Subject-specific repositories can also be very effective. arXiv.org is the canonical example here. It’s a huge repository of peer-review papers in physical and mathematical sciences built to overcome the problem that in hot topics research is moving faster than journals can be published on paper. arXiv.org has been around for more than ten years and remains well-supported, well-trusted and well-used. The problem I have with subject-specific repositories is that they are insular, they further entrench the two cultures and act as barriers to communication.

I strongly believe that the currently well-funded physical sciences would benefit from a little cross subsidising of the infrastructure of currently less well-funded fields. Look at Middle-Eastern studies in western universities before and after 11 September 2001. Literally overnight (at least for those of us down under at the time), this was a field became of huge popular, political and academic interest. Shared infrastructure enables hot topics to scale up rapidly. Let’s not forget, either, that during the western European dark ages (when Galileo Galilei was on the Index Librorum Prohibitorum) it was the Middle-East that kept alive the foundations of those currently well-funded physical sciences, to the extent that the field of Algebra is named after the work of Muhammad ibn M?s? al-Khw?rizm? who worked in Baghdad, and the text of “On Divisions of Figures” by Euclid is known only by re-translation from the Arabic.

There has been recent discussion of JISC setting up a repository for outputs of work they fund. This would allow them to ensure that materials they fund can be found and promoted as appropriate. It would also greatly enable enforcement of the rules about making outputs available to the UK higher and further education. For the fundees, a repository would enable them to quickly and easily provide evidence of the project outputs. In the medium to long-term I have my doubts about the such a repository, however. While I have no doubt that Oxford University and the field of physics will be around in 100 years, I’m not confident that the JISC will be. Unless it’s clear where the repository will be in 100 years, I’m a little hesitant. Having it hosted by research institution which is paid up-front to preserve them in perpetuity would be adequate. The JISC already funds Jorum, a repository of learning content, but my understanding is that unlike research outputs, learning content is not expected to be archived in perpetuity: it’s a library rather than an archive.

There are a number of archives using creative commons licences (and one or two others) as a political message. These have a particular resonance with the open archives, open source and open content movements, in that actively work to promote content reuse, thoughtful use of copyright and build communities around shared content. While I have sympathies with these political messages, the archives are typically of uncertain long-term sustainability. In a hundred years the political message is unlikely to be relevant, and while some may adapt and evolve, many are likely to wither and vanish. If we’re lucky some will get absorbed into institutions which already have long-term sustainability.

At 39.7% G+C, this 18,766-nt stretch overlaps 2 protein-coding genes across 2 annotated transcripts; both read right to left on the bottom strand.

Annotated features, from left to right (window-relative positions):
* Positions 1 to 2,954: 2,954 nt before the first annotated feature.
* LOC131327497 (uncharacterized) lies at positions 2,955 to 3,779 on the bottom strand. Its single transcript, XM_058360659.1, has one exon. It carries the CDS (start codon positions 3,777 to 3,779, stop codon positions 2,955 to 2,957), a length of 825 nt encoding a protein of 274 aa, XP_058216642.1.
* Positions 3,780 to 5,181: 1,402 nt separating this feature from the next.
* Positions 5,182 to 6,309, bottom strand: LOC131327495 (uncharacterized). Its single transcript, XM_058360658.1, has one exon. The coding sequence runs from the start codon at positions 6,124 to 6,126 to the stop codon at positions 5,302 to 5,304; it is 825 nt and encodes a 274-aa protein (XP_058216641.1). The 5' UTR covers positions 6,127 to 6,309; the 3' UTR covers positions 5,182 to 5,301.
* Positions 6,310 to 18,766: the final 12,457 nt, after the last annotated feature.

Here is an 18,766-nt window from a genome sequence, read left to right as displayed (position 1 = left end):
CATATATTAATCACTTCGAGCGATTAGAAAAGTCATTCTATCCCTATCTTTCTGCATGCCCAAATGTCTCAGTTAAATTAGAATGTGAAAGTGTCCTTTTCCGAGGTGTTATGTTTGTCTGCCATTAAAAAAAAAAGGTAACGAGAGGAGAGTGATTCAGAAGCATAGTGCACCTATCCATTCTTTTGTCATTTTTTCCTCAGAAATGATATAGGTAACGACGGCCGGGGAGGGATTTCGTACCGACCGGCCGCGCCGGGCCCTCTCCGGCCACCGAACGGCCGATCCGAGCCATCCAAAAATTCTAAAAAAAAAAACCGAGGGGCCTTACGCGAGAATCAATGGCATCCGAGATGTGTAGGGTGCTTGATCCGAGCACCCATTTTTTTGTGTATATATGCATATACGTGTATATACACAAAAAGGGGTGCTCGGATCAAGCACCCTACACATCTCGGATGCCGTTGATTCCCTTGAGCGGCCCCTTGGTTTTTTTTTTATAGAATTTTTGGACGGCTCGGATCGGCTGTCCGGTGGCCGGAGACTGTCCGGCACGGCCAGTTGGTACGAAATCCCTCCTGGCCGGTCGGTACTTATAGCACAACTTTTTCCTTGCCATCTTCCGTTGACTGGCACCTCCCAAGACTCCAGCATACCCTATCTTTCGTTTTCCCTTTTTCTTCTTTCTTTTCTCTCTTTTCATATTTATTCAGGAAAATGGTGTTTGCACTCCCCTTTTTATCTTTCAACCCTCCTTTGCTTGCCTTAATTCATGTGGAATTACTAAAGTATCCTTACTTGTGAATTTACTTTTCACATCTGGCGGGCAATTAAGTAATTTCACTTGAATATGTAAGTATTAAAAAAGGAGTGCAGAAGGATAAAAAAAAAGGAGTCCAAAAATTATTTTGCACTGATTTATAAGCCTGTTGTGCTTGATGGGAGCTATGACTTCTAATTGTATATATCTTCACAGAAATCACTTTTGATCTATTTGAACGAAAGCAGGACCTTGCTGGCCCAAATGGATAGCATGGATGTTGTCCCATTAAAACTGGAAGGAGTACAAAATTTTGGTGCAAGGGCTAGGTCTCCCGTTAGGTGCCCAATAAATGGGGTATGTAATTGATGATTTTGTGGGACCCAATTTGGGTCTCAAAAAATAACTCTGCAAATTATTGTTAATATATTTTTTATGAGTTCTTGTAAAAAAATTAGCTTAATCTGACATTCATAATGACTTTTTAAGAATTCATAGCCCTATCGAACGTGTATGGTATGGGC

Placing a document in multiple repositories has benefits. You potentially get the advantages of each of the repositories at the cost of redepositing the document. By creating two sets of metadata describing a document during deposit, there is the potential to later use that metadata for cross-walking the repositories (this only works, of course, if the document has a unique id across the repositories). But by diluting the unique holdings of a repository, you make it a less attractive target for preservation funding or to be absorbed into larger repositories. Automated ingest from one repository to another or deposit into two repositories with the same metadata schema doesn’t work either, since really what you’re building is a mapping from one metadata schema to another based on instances which have been human-classified.

There are a number of technical and consortia-based approaches which solve many of these problems. The US, UK or EU science funding bodies may decided that explicit direct funding for repositories with scope to match that of research libraries is beneficial in the short to medium term. Automated OAI-PMH techniques may evolve to the point where researchers expect full local mirrors of all significant archives globally (consider the UK mirror of arXiv.org). The large science publishers may release that the on-coming light is not the end of the tunnel. Copyright law may get completely rewritten. But none of these are directly relevant to the question of which repository should we be putting our documents in right now.

Ideas anyone?

Simal to release version 0.1

Simal, an open source project using DOAP/RDF files to reflect and build software-oriented communities, has a release candidate for their 0.1 release and looks like we’re about to get it out the door. The idea is that Simal takes RDF-encoded descriptions of projects and uses them to build small-scale community functionality. Much of the available RDF-encoded information about projects is actually in RSS feeds (think blog feeds, version control feeds, wiki change feeds, mailing list feeds, etc), and all these will be available for inspection and aggregation, eventually.

I like to think that Simal is the semantic-web hybrid of freshmeat and planet. I’d like to be able to build freahmeat-like displays of all recent releases of all the software my software is dependent on, for instance, all their contributor’s blogs aggregated together, or all their high priority bugs. But it’s still very early days yet.

Even though only the most basic of functionality is present in the most limited of ways, we’ve already had some third party participation, which of course, is the key benefit of the “release early, release often” approach to software engineering.

I’ve attached a presentation about Simal based on the presentation I gave at last weeks Google Open Source Jam 3 in London: Simal presentation